identity is to be salt. If you’re not actually going out there and making things salty, why are you here? Why are you here another day? You should be out there making
the world a better place. Salt we use for a variety of
things within that context, and it could be to make something tasty. It could be a purifying
agent or a preservative. And so, salt can
stabilize, it can preserve, it can have a positive
influence in a variety of ways. He says, well you should be out there being that influence. Go be the salt of the Earth. That’s who you’re designed to be. You shouldn’t be anything else. And look at verse 14. He says, you are the light of the world. This is who you are. Now what’s interesting here
is that the you is plural, light is singular. You, all of you, are the light singular. He doesn’t say, you are all little lights. Thousands of people being
thousands of little lights. That’s not what he says. You, plural, are the light
singular of the world. We don’t have to do this alone. We do this together. It’s a cumulative effect of us together preaching the gospel of the kingdom, inclusion, relationship,
inviting people to join us. That becomes this light,
that we can do more together than when we are just single
individuals by ourselves. You plural are the light
singular of the world. A town built on a hill cannot be hidden. Neither do people light a lamp and put it under a bowl. Instead they put it on a stand, and it gives light to
everyone in the house. In the same way, let your
plural light singular shine before others, that
they may see your good deeds and glorify your Father in heaven. So together we do things
that serve others, and serve one another
within our community, and we invite others to come and join us, and they see this, they
come alongside this. This is a beautiful entrance point for someone to get to know Jesus better, is get to see and partner with us in loving others well. I mean, there are many people
along the spiritual spectrum of different forms of
belief and non-belief who would gladly come
alongside for charitable work in helping out with different things. Would say, yeah, that we can resonate. We can at least do that together. And we come shoulder
to shoulder alongside. We invite them to join us,
and that can become also an opportunity for people to be included even while they are sorting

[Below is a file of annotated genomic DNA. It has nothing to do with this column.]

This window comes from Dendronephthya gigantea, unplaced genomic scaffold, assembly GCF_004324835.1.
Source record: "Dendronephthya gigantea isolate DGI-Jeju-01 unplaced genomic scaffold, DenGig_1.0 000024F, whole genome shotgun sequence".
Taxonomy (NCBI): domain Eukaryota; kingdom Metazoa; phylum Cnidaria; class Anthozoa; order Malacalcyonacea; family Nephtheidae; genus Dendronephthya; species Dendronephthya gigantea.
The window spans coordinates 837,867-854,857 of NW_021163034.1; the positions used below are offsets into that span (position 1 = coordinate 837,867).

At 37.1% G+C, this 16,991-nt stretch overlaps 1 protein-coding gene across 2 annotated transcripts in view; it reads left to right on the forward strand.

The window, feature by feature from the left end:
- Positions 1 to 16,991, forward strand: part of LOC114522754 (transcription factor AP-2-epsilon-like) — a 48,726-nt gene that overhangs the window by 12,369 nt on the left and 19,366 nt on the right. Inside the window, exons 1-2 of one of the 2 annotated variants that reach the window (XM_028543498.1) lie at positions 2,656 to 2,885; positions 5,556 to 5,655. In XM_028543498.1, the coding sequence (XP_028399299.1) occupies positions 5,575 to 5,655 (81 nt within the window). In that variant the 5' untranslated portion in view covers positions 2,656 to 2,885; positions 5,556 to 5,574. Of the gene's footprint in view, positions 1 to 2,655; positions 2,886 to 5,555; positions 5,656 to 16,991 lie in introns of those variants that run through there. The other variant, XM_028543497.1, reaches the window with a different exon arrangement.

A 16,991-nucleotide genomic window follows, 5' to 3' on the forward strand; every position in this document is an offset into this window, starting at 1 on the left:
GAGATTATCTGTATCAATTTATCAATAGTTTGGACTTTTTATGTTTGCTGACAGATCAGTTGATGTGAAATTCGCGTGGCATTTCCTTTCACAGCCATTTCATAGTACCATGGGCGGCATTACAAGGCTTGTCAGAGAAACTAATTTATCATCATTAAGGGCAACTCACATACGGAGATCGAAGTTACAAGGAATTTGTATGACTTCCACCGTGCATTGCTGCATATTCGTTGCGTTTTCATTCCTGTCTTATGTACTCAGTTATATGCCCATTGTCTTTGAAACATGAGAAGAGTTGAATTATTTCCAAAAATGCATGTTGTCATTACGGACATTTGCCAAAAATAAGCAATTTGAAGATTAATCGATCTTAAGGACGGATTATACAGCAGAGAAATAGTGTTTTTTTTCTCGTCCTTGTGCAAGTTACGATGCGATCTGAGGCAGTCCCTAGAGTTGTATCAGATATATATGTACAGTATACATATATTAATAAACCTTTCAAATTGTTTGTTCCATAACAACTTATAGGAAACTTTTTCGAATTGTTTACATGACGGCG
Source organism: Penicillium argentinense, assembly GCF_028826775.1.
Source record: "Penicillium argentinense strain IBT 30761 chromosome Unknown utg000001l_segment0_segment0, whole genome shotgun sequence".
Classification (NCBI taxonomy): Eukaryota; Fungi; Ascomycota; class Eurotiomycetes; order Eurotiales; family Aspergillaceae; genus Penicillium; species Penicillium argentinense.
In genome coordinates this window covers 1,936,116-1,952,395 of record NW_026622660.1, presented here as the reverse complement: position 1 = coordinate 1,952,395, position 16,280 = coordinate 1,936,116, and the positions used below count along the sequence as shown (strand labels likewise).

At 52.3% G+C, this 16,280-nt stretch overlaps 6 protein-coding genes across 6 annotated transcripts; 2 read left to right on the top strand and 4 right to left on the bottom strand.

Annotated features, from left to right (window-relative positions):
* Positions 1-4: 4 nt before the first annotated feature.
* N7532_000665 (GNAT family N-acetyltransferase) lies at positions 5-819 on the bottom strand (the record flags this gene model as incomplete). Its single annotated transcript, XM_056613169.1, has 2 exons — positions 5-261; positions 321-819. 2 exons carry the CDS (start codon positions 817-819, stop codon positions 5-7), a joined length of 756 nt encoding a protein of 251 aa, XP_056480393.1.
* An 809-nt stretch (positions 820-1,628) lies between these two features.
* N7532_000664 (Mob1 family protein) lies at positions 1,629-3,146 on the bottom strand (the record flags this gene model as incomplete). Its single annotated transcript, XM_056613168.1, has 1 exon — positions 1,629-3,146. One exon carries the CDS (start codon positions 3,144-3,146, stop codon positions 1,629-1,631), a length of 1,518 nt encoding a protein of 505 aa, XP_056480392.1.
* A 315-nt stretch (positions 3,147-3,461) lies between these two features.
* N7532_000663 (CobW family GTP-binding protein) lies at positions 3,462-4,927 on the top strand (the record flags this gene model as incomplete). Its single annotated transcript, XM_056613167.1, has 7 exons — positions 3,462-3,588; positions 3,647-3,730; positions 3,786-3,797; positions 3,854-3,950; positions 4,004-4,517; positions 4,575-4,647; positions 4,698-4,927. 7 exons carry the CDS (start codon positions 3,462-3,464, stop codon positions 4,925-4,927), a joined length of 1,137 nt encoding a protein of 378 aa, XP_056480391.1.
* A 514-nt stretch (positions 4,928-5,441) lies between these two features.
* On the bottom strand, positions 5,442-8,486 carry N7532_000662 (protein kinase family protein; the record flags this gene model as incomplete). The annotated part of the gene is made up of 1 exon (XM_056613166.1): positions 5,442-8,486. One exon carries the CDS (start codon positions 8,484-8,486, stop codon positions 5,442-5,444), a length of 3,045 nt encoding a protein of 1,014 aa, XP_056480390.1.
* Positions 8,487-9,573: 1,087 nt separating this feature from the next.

out what they believe. All right, looking at these
two passes of scripture, how can we apply this
specifically to our lives? A few different things. We talked about evangelism
approach number one, which is, get curious and ask questions. So we’ve reviewed that. That was last week. Evangelism approach number two, be other-centred, serving
needs and loving well. So that’s what we’ve just
seen in Matthew chapter five. Evangelism approach number three. Introduce Jesus into the conversation. So you’re asked questions. You’re serving alongside people. Now how does Jesus actually get started in a conversation? What about that moment? You say, yeah but Bruxy,
that moment, you know, it’s just so awkward. Do I talk about Jesus now? Do I not? Do you want to talk? And you’ve got this track
playing inside of your head, and it seems so artificial and so strange, but there’s very natural ways. First of all, if you’re
spiritually curious people asking questions, if they
are also spiritually curious, they will return the favour. They will ask you questions. And even if they don’t, if
the conversation’s heading in a certain direction,
there are natural ways to just interject Jesus
into the conversation like you would talking about
anything that you love. Any hobby or a movie you’ve seen recently or a person in your life that’s special, they’re going to get injected
into the conversation. Just don’t rule Jesus out either. Let it happen naturally. Here are some specific things. If someone asks you a question, the answer to any meaningful
spiritual question will always be Jesus. I’m convinced of this. In Jesus, we see the
fullness of who God is. The answers to the
meaning of the universe, and in Jesus we see the fullness of who humans can be and should be, the meaning to our own purpose in life. Anything about the meaning of life, the meaning of the universe, the invisible world,